Josh eating canned food at night in the woods.

Producers of Discovery Channel's "Moonshiners" stand by the series. (Discovery Channel / Fox News)

The show’s producers said they stood by the series.

"Magilla Entertainment, the production company behind the hit series ‘Moonshiners,’ stands behind the docuseries and feels it accurately portrays the secret life of those who make moonshine and the law enforcement tasked with capturing them," Matt Ostrom, partner and executive producer, told Fox News Digital after some viewers questioned the show’s veracity.


Nearly every country has its take on moonshine and produces it with various ingredients and types of distilling methods. Across Eastern Europe, several farmers who create brandy by distilling apples have fought European Union regulations to change the amount they can legally brew at home, Forbes reported. The outlet noted that, in Poland, the government confiscated 430,000 liters of "bimber" made from grain or potatoes. It was donated to disinfect transport and public buildings, as well as handed out to police and border guards during the coronavirus pandemic.

Tickle and Josh moving mashed apples.

Tickle and Owens moving mashed apples in the series for their spirit. (Discovery Channel / Fox News)

Tickle, who appears in the series alongside Owens, told FOX Business there’s a reason people can find the controversial spirit in some liquor stores today.

"What makes the moonshine that we make in the woods illegal is the lack of paying a federal tax," he explained. "I’ve got a moonshine in the liquor store myself. It’s through Sugarlands Distilling Company. … [It’s] made with a true moonshine recipe. The only difference is that federal taxes have been paid on that. … There are some great ones you can [find] [at] the liquor store shelf."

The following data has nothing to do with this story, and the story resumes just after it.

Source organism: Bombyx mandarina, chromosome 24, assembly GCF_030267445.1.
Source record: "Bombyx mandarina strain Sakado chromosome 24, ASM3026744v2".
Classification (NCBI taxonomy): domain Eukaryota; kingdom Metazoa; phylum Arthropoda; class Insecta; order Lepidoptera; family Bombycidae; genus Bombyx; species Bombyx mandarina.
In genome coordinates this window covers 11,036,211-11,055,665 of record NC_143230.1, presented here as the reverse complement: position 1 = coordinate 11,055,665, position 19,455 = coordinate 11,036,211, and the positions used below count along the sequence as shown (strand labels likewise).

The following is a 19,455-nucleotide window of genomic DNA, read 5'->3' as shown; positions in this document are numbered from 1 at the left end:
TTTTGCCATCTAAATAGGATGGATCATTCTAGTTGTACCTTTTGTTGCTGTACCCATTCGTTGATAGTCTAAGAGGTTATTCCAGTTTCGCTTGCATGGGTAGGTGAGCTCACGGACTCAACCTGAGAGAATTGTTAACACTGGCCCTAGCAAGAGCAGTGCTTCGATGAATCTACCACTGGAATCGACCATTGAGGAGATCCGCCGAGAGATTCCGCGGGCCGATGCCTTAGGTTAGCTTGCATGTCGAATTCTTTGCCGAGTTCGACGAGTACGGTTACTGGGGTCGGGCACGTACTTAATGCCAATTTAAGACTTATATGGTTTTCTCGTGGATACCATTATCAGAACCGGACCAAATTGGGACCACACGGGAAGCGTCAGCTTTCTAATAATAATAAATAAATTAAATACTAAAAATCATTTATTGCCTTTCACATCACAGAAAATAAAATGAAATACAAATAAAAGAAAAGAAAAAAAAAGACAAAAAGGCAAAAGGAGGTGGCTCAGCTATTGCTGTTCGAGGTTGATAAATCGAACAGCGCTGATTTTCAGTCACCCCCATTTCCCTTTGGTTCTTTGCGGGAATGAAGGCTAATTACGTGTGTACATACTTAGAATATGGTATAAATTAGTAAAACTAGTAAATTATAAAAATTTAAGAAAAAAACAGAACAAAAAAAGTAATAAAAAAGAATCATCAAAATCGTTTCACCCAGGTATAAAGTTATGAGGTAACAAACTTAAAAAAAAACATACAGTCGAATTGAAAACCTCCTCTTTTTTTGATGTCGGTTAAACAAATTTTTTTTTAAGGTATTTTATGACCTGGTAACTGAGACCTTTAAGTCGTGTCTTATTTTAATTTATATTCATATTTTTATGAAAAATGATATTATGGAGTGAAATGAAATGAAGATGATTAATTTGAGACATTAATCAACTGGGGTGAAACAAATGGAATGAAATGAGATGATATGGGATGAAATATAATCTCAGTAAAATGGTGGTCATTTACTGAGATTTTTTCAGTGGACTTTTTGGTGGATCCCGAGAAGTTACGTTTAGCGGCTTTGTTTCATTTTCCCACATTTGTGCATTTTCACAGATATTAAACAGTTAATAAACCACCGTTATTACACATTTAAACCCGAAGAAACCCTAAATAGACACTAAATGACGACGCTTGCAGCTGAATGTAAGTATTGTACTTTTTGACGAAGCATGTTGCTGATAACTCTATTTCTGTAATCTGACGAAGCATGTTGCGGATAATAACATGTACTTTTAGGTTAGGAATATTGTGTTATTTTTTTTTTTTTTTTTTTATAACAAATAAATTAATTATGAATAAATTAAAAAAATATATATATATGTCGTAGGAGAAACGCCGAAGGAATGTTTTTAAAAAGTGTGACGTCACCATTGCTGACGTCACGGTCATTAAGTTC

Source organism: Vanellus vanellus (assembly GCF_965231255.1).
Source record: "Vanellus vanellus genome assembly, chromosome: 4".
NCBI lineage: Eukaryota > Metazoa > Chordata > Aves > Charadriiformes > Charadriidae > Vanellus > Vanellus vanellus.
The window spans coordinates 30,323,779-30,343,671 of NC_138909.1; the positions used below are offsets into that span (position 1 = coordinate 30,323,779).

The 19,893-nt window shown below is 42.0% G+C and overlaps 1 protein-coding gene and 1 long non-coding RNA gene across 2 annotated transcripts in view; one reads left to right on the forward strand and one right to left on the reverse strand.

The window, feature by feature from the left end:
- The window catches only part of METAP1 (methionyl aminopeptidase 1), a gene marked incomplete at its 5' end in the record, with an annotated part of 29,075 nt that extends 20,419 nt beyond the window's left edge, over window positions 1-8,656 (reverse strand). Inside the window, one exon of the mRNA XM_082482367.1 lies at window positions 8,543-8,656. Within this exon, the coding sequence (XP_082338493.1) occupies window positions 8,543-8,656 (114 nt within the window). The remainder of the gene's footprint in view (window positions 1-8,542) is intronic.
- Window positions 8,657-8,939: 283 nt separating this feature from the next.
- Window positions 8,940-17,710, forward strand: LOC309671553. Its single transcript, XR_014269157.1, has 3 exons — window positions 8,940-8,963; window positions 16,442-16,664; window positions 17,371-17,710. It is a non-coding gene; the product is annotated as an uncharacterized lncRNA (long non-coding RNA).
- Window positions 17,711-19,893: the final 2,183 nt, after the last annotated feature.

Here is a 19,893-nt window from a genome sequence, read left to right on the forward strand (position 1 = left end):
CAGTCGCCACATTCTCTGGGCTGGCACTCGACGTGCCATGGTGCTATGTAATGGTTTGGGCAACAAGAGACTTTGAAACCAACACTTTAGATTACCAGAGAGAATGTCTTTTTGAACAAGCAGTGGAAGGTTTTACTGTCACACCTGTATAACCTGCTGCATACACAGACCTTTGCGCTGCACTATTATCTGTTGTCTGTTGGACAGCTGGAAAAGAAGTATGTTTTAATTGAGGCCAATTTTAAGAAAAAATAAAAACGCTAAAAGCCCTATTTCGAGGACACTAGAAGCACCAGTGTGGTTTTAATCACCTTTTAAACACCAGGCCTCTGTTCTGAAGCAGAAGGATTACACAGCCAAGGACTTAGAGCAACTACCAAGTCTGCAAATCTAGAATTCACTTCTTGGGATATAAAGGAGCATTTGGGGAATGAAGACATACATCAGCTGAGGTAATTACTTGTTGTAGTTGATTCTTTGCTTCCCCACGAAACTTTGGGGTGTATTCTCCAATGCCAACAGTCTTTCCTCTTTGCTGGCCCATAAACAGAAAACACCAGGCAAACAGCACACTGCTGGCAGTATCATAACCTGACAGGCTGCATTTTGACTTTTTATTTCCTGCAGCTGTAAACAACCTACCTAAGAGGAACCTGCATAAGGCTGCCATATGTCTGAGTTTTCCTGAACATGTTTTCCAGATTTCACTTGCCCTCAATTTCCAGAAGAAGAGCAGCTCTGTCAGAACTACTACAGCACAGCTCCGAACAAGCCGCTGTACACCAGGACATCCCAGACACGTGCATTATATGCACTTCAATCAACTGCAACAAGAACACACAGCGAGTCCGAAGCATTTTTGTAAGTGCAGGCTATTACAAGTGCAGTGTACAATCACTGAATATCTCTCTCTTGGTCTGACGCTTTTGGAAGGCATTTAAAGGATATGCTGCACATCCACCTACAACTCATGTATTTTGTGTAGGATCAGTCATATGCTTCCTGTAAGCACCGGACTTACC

Forbes also reported that many companies, such as Ole Smokey and Popcorn Sutton, have gone legit. Bloomberg reported that, in 2010, many Southern states relaxed distillery regulations, which allowed many moonshiners to also go legit.

Blueshine moonshine from Maine

Seth Powers, a production staffer at Maine Craft Distilling, begins boxing bottles of blueberry moonshine. The company is one of several distilleries and breweries to use Maine farm products. (Ben McCanna/Portland Press Herald via Getty Images / Getty Images)

It’s encouraged many to experiment with fun flavors in hopes of boosting business.


"Apple has always been a No. 1 seller," Tickle explained. "Also just a good straight grain liquor. … And with good straight grain, you can make just about any flavor you want by adding fruit and spices. I’ve even seen people go as far as putting pine needles and straining them back out. It kind of gives it a little bit of a gin flavor."

Tickle’s "Dynamite Cinnamon Moonshine" from Sugarlands promises to start sweet and end with some heat.

Moonshine at Nascar

Hall of Fame driver Junior Johnson's signature legal moonshine, Midnight Moon, was available at the bar during NASCAR's Fan Appreciation Day at the NASCAR Hall of Fame Jan. 31, 2015, in Charlotte, N.C. (Bob Leverone/NASCAR via Getty Images / Getty Images)

But there’s one thing Owens and Tickle stressed while sharing their adventures on the small screen: Don’t try this at home.

"It’s kind of like having a race car team," said Owens. "You don’t just jump in and do it."

"Moonshiners" airs Wednesdays at 8 p.m. on Discovery.